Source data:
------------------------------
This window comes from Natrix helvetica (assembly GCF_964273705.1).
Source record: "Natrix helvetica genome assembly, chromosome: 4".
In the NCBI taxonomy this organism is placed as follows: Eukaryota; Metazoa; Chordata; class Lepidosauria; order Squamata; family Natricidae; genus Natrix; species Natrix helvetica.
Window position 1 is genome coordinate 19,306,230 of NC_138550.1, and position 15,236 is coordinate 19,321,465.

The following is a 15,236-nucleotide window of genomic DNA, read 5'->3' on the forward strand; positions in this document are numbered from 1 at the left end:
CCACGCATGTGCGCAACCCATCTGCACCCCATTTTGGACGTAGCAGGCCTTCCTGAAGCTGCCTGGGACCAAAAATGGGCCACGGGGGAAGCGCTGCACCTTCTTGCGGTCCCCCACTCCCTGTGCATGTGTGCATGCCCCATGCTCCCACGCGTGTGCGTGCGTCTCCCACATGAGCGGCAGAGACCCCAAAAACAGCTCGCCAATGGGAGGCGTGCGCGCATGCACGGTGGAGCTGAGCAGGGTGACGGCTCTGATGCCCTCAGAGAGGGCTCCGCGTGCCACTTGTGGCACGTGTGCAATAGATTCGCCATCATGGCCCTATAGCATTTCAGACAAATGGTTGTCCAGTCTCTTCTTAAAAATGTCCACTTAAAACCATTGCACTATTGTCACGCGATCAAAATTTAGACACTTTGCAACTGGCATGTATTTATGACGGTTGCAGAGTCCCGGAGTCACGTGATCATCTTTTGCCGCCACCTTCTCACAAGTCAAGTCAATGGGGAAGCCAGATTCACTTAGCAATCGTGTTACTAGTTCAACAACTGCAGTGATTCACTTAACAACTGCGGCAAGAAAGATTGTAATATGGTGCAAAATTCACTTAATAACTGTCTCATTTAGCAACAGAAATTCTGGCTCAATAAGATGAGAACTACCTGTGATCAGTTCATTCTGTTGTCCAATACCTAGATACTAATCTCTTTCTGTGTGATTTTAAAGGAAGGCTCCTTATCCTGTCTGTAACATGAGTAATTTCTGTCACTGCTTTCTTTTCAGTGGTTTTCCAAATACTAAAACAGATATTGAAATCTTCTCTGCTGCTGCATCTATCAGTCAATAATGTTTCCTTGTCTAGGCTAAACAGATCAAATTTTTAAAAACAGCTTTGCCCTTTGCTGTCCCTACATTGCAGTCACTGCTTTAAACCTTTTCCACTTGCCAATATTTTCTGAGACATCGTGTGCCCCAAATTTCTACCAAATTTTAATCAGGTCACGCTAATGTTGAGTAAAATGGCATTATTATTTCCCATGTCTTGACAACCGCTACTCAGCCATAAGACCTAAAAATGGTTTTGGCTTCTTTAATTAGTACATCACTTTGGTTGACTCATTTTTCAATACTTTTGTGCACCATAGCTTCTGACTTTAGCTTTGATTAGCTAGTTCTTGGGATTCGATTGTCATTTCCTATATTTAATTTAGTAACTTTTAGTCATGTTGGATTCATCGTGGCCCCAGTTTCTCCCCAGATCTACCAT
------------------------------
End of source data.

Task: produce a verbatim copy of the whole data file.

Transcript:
This window comes from Natrix helvetica (assembly GCF_964273705.1).
Source record: "Natrix helvetica genome assembly, chromosome: 4".
In the NCBI taxonomy this organism is placed as follows: Eukaryota; Metazoa; Chordata; class Lepidosauria; order Squamata; family Natricidae; genus Natrix; species Natrix helvetica.
Window position 1 is genome coordinate 19,306,230 of NC_138550.1, and position 15,236 is coordinate 19,321,465.

The following is a 15,236-nucleotide window of genomic DNA, read 5'->3' on the forward strand; positions in this document are numbered from 1 at the left end:
CCACGCATGTGCGCAACCCATCTGCACCCCATTTTGGACGTAGCAGGCCTTCCTGAAGCTGCCTGGGACCAAAAATGGGCCACGGGGGAAGCGCTGCACCTTCTTGCGGTCCCCCACTCCCTGTGCATGTGTGCATGCCCCATGCTCCCACGCGTGTGCGTGCGTCTCCCACATGAGCGGCAGAGACCCCAAAAACAGCTCGCCAATGGGAGGCGTGCGCGCATGCACGGTGGAGCTGAGCAGGGTGACGGCTCTGATGCCCTCAGAGAGGGCTCCGCGTGCCACTTGTGGCACGTGTGCAATAGATTCGCCATCATGGCCCTATAGCATTTCAGACAAATGGTTGTCCAGTCTCTTCTTAAAAATGTCCACTTAAAACCATTGCACTATTGTCACGCGATCAAAATTTAGACACTTTGCAACTGGCATGTATTTATGACGGTTGCAGAGTCCCGGAGTCACGTGATCATCTTTTGCCGCCACCTTCTCACAAGTCAAGTCAATGGGGAAGCCAGATTCACTTAGCAATCGTGTTACTAGTTCAACAACTGCAGTGATTCACTTAACAACTGCGGCAAGAAAGATTGTAATATGGTGCAAAATTCACTTAATAACTGTCTCATTTAGCAACAGAAATTCTGGCTCAATAAGATGAGAACTACCTGTGATCAGTTCATTCTGTTGTCCAATACCTAGATACTAATCTCTTTCTGTGTGATTTTAAAGGAAGGCTCCTTATCCTGTCTGTAACATGAGTAATTTCTGTCACTGCTTTCTTTTCAGTGGTTTTCCAAATACTAAAACAGATATTGAAATCTTCTCTGCTGCTGCATCTATCAGTCAATAATGTTTCCTTGTCTAGGCTAAACAGATCAAATTTTTAAAAACAGCTTTGCCCTTTGCTGTCCCTACATTGCAGTCACTGCTTTAAACCTTTTCCACTTGCCAATATTTTCTGAGACATCGTGTGCCCCAAATTTCTACCAAATTTTAATCAGGTCACGCTAATGTTGAGTAAAATGGCATTATTATTTCCCATGTCTTGACAACCGCTACTCAGCCATAAGACCTAAAAATGGTTTTGGCTTCTTTAATTAGTACATCACTTTGGTTGACTCATTTTTCAATACTTTTGTGCACCATAGCTTCTGACTTTAGCTTTGATTAGCTAGTTCTTGGGATTCGATTGTCATTTCCTATATTTAATTTAGTAACTTTTAGTCATGTTGGATTCATCGTGGCCCCAGTTTCTCCCCAGATCTACCAT